Electronic Health Records

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EHR open notes: Should parents have access to teens’ PHI?

By Jennifer Bresnick

For most people, adolescence is a time marked by struggle: the lure of adulthood leads to the fight for emancipation from a parent’s control, and from the condemnation or disappointment of authority figures while they explore their own emerging sense of self.  Physicians have long been told to be neutral and objective when addressing the unique needs of the teenage population, including sexual and reproductive issues as well as questions of mental health.  But as health records are increasingly shared online and EHR notes are made open to patients, teenagers under 18 may have another thing to rail against: the idea that their parents can see what they say to their doctor by logging on to a patient portal.

Privacy for adolescents is a murky area debated everywhere from schools to criminal courts.  In healthcare, teenagers rarely have full confidentiality when it comes to their records, since they often rely on parents or guardians to pay for services and help them make decisions.  As children get older, they are often given more and more control over their information, but not everyone develops at the same rate.  One 14-year-old might feel comforted knowing that her mother can see the results of her first gynecological exam, while another may not want her parents knowing that she’s sexually active and seeking birth control or an abortion.

As this information is collected in an EHR and pushed out to patient portals and open note initiatives being explored by health systems like Beth Israel Deaconess and Geisinger, it becomes increasingly complicated to separate sensitive information that is scattered throughout the EHR.  “We don’t want the notion that the parent might be able to see the note to inhibit the kid from asking whatever it is they want,” said Jonathan Darer, MD, chief innovation officer at Geisinger Health System in Pennsylvania, explaining how they will handle open access for teenaged patients.  “We’re going to exclude patients between the ages of 12 and 17, so that there’s just no question that the parents would be able to see anything.  Nobody’s comfortable at this point lighting those notes up.”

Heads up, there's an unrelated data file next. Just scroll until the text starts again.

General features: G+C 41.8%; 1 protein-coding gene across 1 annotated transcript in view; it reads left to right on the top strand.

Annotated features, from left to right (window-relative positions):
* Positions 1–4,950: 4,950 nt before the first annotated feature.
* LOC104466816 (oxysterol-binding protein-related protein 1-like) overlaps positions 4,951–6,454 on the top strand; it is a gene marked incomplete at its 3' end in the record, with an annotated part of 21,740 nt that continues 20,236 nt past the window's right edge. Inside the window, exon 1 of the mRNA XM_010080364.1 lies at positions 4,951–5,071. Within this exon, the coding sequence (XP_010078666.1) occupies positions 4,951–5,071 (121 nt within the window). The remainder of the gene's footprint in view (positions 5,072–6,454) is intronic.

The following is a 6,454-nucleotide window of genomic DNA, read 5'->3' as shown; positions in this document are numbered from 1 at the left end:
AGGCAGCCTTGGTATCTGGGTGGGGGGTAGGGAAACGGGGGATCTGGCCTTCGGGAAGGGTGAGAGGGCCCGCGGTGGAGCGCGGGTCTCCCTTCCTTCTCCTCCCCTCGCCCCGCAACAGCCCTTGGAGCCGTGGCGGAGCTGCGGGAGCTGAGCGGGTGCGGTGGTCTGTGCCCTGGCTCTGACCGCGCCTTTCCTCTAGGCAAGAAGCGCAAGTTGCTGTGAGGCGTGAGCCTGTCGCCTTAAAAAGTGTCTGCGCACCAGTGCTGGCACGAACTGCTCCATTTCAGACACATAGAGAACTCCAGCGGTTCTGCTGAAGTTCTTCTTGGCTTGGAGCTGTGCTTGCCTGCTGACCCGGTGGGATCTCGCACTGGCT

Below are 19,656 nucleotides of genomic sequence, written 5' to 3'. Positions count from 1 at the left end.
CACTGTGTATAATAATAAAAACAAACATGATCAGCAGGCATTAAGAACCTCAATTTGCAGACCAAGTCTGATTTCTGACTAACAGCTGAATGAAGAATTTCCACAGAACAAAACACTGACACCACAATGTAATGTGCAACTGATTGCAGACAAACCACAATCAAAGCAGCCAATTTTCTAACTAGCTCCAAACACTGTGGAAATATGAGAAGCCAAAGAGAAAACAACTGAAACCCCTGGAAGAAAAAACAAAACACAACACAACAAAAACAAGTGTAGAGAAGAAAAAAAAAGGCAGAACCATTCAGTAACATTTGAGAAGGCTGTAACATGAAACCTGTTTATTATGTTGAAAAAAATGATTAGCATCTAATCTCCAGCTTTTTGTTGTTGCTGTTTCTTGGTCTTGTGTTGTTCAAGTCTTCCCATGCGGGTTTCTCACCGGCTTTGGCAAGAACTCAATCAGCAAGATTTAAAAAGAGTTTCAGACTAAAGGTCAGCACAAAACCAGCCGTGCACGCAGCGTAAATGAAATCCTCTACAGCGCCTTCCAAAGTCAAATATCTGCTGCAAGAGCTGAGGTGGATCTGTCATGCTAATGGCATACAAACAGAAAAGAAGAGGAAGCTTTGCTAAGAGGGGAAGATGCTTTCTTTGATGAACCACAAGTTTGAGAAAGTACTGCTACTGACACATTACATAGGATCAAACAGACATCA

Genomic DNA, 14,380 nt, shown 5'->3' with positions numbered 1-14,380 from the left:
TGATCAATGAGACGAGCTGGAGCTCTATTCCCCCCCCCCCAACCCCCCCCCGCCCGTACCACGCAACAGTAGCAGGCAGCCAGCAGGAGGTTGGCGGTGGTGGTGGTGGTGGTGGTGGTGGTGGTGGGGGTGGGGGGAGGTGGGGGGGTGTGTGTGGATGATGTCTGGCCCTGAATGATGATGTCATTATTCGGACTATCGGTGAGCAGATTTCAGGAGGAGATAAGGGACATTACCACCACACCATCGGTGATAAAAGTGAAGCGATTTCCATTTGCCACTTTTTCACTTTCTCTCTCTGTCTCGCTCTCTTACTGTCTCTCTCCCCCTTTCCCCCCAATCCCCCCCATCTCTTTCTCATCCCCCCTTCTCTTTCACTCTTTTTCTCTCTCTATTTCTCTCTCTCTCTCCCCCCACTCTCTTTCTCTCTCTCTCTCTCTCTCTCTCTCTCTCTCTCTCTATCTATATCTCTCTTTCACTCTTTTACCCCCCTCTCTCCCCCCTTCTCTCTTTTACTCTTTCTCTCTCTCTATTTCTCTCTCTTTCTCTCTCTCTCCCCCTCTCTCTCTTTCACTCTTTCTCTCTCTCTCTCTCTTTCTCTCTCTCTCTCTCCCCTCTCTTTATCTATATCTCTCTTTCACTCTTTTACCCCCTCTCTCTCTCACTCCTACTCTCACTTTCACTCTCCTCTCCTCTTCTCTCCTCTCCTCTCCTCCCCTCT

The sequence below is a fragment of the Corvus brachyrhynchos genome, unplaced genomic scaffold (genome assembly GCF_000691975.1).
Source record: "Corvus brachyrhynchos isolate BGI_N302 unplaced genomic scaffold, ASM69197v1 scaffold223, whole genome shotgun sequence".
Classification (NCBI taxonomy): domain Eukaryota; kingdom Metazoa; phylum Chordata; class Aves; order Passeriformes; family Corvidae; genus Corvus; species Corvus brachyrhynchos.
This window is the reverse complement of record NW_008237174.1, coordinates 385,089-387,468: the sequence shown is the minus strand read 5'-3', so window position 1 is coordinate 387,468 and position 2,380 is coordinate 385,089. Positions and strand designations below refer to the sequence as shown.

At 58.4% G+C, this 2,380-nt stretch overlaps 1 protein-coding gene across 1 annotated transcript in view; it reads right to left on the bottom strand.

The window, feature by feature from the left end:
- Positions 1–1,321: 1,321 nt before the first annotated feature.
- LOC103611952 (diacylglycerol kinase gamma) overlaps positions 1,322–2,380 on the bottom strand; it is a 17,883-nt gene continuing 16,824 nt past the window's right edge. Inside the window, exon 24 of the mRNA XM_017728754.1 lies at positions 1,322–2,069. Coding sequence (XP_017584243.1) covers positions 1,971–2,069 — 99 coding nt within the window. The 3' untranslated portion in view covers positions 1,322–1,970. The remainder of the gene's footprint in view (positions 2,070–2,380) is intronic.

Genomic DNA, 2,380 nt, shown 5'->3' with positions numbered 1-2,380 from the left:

Fabienne Bourgeois, a pediatrician at Boston Children’s Hospital, agrees that it’s a difficult area to navigate.  “Many medical encounters with adolescents come with the verbal assurance that what they tell us will (under most circumstances) remain entirely confidential.  As it turns out, this type of confidential information is pervasive through most EHRs,” she notes in a guest post on Dr. John Halamka’s blog.  Boston Children’s Hospital developed a custom solution to the quandary, which includes separate accounts for underage patients and their parents which are linked together.

“The parent has sole access to the patient’s portal until the patient turns 13, at which point both the parent and the patient can have access,” she explains.  “We chose 13 years as our cut off based on a number of factors, including developmental maturity and other precedents at our institution based on their policies.  At 18 years, the patient becomes the sole owner of the portal account, and we deactivate the parent’s link, unless we receive court documents stating that the parent remains the medical guardian.”

Other potential solutions involve filtering sensitive information before it reaches parent or child, but this risks fragmenting the record and preventing either party from making informed decisions about their health.  Providers could also only offer access to adolescents, but determining the age when teenagers should become responsible for their own health is difficult to do on anything but a case-by-case basis. “Some parents object to being cut off from their child’s medical information and many play an important role in supporting their adolescent children and guiding them through healthcare decisions,” Bourgeois adds.

The situation will only become more complicated as patient engagement takes the spotlight during stage 2 and stage 3 of meaningful use, and providers increasingly offer unfiltered access to clinical notes.  Some providers may allow patients to edit and add to their notes, which could breed trouble if fifteen-year-olds start toying with their records.  Patients want access, however, and control over their own destiny – medical or otherwise – is a familiar refrain for teenagers everywhere.  Providers will need to carefully wade in to the mire of family relations and privacy concerns if they are to boost engagement and remain trusted advisors to all parties involved.

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